Space Station Info:: Asteroids
An asteroid is a small, solid object in our Solar System, orbiting the Sun. An asteroid is an example of a minor planet (or planetoid), which are much smaller than planets. Most asteroids are believed to be remnants of the protoplanetary disc which were not incorporated into planets during the system's formation. Some asteroids have moons. The vast majority of the asteroids are within the main asteroid belt, with elliptical orbits between those of Mars and Jupiter.
The term "asteroid", meaning star-like was coined in 1802 by Sir William Herschel shortly after Olbers discovered the second one, 2 Pallas, in late March of the same year, to describe their star-like appearance; the other then-known planets all show discs, by comparison.
He also applied that term to the small moons of the giant planets. The first scientific paper to use the word in its title was published in 1840 by Erman.
The exact definition of an asteroid is unsettled. The term "Minor planet" carries no strong suggestion about the composition of the object or its general location in the solar system, and some argue that not every minor planet should be called an "asteroid".
One way to classify asteroids is in terms of size. A working definition is that asteroids are larger than 50 m in diameter, distinguishing them from meteoroids, which are typically boulder-sized or smaller. The distinction is made because asteroids are large enough to survive passage through Earth's atmosphere and strike Earth largely intact while the smaller meteoroids generally break up high in Earth's atmosphere.
Thus, it would be safest to use the term "asteroid" for Solar System objects that are bigger than meteoroids, smaller than planets, and made out of rock, not ice. See Solar System for a complete taxonomy of objects in our system, and minor planet for taxonomy of the sub planetary objects that include asteroids. The term artificial asteroid is sometimes used to designate man-made objects which have ended up in solar orbits, such as the Mariner IV probe.
Asteroids in the Solar System
Hundreds of thousands of asteroids have been discovered within the solar system. As of October 19, 2005, from a total of 299,733 minor planets with calculated orbits, 118,161 asteroids had been calculated well enough to be given official numbers and 12,712 of these had been officially given trivial names to go along with the numbers (at least 610 of which have names requiring diacritics). The lowest-numbered but unnamed minor planet is (3360) 1981 VA; the highest-numbered named minor planet is 99942 Apophis.
The Minor Planet Circular (MPC) of October 19, 2005 was a historical one, as it saw numbered asteroids jump from 99947 to 118161, causing a small "Y2k" like crisis for various automated data services —up until then, only five digits were allowed in most data formats for the asteroid number. (This was solved in some data fields by having the leftmost digit, the ten-thousand places, use the alphabet as a digit extension. A=10, B=11… Z=35, a=36… z=61. The highest number 118161 thus is cross-referenced as B8161 on some lists.)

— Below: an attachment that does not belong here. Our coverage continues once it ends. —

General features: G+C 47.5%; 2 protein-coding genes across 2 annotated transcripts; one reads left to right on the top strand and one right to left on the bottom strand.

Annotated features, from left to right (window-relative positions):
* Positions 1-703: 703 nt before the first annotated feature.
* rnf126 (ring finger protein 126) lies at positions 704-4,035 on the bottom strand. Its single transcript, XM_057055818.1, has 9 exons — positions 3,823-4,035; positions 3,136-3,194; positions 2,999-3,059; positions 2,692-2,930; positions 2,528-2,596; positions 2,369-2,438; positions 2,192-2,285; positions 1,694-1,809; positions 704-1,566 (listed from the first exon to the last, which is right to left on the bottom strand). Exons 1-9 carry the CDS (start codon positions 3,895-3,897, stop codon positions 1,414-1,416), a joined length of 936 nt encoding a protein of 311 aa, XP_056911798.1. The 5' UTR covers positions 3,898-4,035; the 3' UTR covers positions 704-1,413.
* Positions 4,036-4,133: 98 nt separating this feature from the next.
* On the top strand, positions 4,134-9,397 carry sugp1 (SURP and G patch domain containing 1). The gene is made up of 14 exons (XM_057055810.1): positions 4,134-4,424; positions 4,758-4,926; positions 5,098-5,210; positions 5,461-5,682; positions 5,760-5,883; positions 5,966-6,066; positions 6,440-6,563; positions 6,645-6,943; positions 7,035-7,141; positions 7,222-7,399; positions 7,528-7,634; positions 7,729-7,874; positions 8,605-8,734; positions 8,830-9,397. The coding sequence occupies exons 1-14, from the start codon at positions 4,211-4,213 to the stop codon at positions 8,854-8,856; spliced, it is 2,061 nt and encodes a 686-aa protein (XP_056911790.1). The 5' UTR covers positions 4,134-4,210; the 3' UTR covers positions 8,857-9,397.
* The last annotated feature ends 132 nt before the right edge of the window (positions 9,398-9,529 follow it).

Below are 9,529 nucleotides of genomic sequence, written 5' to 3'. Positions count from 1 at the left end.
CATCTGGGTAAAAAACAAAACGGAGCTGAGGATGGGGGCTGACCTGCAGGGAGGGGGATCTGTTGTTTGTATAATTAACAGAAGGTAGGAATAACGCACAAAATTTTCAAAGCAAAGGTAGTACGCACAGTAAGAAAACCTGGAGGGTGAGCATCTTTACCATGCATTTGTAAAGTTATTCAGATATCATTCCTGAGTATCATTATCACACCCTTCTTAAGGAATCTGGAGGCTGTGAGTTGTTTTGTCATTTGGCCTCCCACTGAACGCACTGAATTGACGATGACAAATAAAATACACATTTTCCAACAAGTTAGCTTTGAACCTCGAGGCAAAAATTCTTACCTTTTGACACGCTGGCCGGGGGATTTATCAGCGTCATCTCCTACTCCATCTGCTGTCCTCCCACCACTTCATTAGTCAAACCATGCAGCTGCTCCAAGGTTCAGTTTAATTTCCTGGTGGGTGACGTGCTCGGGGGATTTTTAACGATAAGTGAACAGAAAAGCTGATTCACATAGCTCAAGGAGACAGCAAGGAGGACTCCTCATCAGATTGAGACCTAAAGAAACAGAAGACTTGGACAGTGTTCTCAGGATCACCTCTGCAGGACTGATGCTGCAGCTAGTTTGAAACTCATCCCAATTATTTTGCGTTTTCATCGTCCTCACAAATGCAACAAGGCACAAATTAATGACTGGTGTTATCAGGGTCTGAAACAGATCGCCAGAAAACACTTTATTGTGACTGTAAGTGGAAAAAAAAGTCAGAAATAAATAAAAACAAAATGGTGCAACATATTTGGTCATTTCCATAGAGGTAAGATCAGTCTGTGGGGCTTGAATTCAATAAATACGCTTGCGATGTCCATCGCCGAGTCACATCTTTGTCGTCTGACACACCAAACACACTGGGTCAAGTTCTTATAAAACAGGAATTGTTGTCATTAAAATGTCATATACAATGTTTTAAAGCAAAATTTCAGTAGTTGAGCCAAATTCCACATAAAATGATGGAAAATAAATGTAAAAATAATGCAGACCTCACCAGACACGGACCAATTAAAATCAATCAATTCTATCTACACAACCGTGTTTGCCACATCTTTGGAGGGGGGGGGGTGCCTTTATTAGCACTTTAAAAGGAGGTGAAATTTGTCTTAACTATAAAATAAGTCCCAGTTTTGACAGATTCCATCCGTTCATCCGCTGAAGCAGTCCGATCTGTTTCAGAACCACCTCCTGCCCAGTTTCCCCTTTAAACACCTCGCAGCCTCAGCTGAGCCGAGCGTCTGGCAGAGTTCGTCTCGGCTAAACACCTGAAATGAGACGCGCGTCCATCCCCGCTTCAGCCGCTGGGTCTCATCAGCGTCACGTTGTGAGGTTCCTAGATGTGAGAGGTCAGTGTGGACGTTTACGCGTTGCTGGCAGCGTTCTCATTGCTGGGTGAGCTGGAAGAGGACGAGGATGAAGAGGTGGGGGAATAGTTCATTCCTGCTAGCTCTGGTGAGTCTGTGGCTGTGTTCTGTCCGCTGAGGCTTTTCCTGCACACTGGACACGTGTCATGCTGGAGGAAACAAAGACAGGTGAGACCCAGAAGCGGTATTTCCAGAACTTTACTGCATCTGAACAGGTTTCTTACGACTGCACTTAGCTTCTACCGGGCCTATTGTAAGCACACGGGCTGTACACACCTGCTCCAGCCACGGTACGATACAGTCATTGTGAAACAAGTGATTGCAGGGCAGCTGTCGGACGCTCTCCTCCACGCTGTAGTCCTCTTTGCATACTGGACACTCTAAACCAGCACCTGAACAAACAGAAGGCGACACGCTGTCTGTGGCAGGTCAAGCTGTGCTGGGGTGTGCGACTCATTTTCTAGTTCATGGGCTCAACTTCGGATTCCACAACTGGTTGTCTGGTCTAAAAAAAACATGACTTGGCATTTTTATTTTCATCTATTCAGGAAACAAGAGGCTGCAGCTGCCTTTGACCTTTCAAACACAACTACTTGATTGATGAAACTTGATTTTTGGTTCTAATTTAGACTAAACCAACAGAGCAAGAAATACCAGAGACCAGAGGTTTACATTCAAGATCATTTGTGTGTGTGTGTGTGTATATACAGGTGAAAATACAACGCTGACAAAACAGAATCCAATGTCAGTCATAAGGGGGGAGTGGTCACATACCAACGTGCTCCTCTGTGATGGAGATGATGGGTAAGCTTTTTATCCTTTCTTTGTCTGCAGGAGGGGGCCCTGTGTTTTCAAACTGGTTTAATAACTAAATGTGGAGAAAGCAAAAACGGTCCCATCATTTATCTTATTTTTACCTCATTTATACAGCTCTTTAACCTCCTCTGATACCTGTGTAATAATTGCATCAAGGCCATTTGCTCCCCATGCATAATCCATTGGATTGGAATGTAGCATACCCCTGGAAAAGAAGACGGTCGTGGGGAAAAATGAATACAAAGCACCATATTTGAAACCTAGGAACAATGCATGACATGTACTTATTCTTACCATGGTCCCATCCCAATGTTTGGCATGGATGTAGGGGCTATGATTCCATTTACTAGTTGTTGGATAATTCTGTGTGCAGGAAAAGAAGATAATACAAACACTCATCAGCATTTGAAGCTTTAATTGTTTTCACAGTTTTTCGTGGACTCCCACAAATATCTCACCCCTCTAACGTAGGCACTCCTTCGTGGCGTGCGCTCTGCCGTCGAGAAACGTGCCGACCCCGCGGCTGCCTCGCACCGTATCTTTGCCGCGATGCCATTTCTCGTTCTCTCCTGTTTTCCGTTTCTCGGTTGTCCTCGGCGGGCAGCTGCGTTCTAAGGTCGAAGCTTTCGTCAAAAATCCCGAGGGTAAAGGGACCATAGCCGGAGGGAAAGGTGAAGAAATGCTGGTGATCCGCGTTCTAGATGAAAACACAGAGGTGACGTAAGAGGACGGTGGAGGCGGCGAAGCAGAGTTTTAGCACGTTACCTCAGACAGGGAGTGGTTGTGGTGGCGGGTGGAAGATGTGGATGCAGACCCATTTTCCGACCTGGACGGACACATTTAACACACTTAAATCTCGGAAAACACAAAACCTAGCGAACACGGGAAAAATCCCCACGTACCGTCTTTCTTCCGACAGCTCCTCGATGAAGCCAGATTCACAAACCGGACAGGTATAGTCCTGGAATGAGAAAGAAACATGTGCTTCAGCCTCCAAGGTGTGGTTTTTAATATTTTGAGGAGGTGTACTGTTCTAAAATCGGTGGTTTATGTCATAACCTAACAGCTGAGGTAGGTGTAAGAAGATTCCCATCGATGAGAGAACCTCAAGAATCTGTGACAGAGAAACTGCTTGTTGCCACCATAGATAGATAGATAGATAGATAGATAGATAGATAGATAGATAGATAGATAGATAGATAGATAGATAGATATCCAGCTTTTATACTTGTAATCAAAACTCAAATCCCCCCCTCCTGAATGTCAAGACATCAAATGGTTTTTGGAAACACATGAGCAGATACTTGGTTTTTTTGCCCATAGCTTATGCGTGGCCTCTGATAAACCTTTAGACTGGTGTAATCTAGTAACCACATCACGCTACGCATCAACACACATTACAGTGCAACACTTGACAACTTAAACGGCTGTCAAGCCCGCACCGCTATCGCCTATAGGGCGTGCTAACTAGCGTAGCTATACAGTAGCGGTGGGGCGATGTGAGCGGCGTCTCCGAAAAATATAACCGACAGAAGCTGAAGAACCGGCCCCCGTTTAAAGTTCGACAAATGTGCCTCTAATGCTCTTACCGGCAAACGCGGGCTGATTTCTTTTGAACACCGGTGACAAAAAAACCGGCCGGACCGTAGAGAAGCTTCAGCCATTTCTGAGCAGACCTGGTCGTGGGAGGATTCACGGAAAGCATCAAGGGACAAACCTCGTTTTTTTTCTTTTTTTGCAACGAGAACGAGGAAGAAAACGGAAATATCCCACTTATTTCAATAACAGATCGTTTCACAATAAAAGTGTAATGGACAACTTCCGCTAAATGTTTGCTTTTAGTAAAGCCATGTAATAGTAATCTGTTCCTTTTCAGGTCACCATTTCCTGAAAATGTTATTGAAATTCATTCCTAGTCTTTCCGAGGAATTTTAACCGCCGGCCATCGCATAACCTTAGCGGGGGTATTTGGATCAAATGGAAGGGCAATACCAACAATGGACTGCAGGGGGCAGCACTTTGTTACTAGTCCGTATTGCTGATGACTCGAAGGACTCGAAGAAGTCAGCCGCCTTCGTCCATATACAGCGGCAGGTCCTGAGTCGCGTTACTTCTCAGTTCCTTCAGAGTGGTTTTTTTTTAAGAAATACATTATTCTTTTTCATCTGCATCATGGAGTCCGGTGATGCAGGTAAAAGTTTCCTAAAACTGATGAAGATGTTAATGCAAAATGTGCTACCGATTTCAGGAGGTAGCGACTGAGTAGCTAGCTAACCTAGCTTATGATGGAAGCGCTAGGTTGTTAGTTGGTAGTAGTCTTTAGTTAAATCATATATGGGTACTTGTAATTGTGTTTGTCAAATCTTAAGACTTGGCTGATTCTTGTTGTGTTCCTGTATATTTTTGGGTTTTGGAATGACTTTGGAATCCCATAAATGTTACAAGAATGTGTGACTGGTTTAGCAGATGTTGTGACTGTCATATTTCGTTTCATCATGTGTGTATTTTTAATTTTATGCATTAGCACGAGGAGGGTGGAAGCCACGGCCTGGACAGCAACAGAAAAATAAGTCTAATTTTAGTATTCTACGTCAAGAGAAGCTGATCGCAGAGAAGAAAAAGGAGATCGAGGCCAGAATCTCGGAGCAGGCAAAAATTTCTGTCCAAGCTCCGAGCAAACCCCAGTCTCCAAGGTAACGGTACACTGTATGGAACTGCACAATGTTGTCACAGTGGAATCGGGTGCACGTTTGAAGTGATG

Current estimates put the total number of asteroids in the solar system at several million. The largest asteroid in the inner solar system is 1 Ceres, with a diameter of 900-1000 km. Two other large inner solar system belt asteroids are 2 Pallas and 4 Vesta; both have diameters of ~500 km. Vesta is the only main belt asteroid that is sometimes visible to the naked eye .The mass of all the asteroids of the Main Belt is estimated to be about 2.3x1021 kg, or about 3% of the mass of our moon. Of this, 1 Ceres comprises 940 to 950x1018 kg, some 40% of the total. Adding in the next three most massive asteroids, 4 Vesta (12%), 2 Pallas (9%), and 10 Hygiea (4%), bring this figure up 66%; while the three after that, 511 Davida (1.6%), 704 Interamnia (1.4%), and 3 Juno (1.2%), only add another 4% to the total mass. The number of asteroids then increases exponentially as their individual masses decrease.
Until the age of space travel, asteroids were merely pinpricks of light in even the largest telescopes and their shapes and terrain remained a mystery.
The first close-up photographs of asteroid-like objects were taken in 1971 when the Mariner 9 probe imaged Phobos and Deimos, the two small moons of Mars, which are probably, captured asteroids. These images revealed the irregular, potato-like shapes of most asteroids, as did subsequent images from the Voyager probes of the small moons of the gas giants.The first true asteroid to be photographed in close-up was 951 Gaspra in 1991, followed in 1993 by 243 Ida and its moon Dactyl, all of which were imaged by the Galileo probe en route to Jupiter.
The first dedicated asteroid probe was NEAR Shoemaker, which photographed 253 Mathilde in 1997, before entering into orbit around 433 Eros, finally landing on its surface in 2001. Other asteroids briefly visited by spacecraft en route to other destinations include 9969 Braille (by Deep Space 1 in 1999), and 5535 Annefrank (by Stardust in 2002).
In September 2005, the Japanese Hayabusa probe started studying 25143 Itokawa in detail and will return samples of its surface to earth. Following that, the next asteroid encounters will involve the European Rosetta probe (launched in 2004), which will study 2867 steins and 21 Lutetia in 2008 and 2010. NASA is planning to launch the Dawn Mission in 2006, which will orbit both 1 Ceres and 4 Vesta in 2010-2014.